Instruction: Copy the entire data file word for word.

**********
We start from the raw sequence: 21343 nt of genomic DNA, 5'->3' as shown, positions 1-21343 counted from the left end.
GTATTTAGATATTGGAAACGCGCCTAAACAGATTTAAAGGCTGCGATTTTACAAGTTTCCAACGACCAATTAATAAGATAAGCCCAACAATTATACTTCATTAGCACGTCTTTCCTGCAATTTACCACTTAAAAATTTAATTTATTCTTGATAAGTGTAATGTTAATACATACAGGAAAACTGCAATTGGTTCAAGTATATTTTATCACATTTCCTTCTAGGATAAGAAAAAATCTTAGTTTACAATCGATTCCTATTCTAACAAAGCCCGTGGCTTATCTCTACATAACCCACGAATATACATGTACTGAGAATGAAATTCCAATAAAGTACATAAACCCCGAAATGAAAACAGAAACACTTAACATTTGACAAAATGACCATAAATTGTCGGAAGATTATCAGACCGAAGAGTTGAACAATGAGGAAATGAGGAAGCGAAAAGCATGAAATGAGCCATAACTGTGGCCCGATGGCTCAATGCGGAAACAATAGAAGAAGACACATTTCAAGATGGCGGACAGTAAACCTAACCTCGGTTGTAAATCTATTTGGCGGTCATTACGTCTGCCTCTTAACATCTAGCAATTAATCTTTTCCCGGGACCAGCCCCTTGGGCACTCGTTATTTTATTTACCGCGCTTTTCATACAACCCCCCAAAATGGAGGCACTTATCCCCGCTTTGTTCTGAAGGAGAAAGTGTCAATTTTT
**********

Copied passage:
We start from the raw sequence: 21343 nt of genomic DNA, 5'->3' as shown, positions 1-21343 counted from the left end.
GTATTTAGATATTGGAAACGCGCCTAAACAGATTTAAAGGCTGCGATTTTACAAGTTTCCAACGACCAATTAATAAGATAAGCCCAACAATTATACTTCATTAGCACGTCTTTCCTGCAATTTACCACTTAAAAATTTAATTTATTCTTGATAAGTGTAATGTTAATACATACAGGAAAACTGCAATTGGTTCAAGTATATTTTATCACATTTCCTTCTAGGATAAGAAAAAATCTTAGTTTACAATCGATTCCTATTCTAACAAAGCCCGTGGCTTATCTCTACATAACCCACGAATATACATGTACTGAGAATGAAATTCCAATAAAGTACATAAACCCCGAAATGAAAACAGAAACACTTAACATTTGACAAAATGACCATAAATTGTCGGAAGATTATCAGACCGAAGAGTTGAACAATGAGGAAATGAGGAAGCGAAAAGCATGAAATGAGCCATAACTGTGGCCCGATGGCTCAATGCGGAAACAATAGAAGAAGACACATTTCAAGATGGCGGACAGTAAACCTAACCTCGGTTGTAAATCTATTTGGCGGTCATTACGTCTGCCTCTTAACATCTAGCAATTAATCTTTTCCCGGGACCAGCCCCTTGGGCACTCGTTATTTTATTTACCGCGCTTTTCATACAACCCCCCAAAATGGAGGCACTTATCCCCGCTTTGTTCTGAAGGAGAAAGTGTCAATTTTT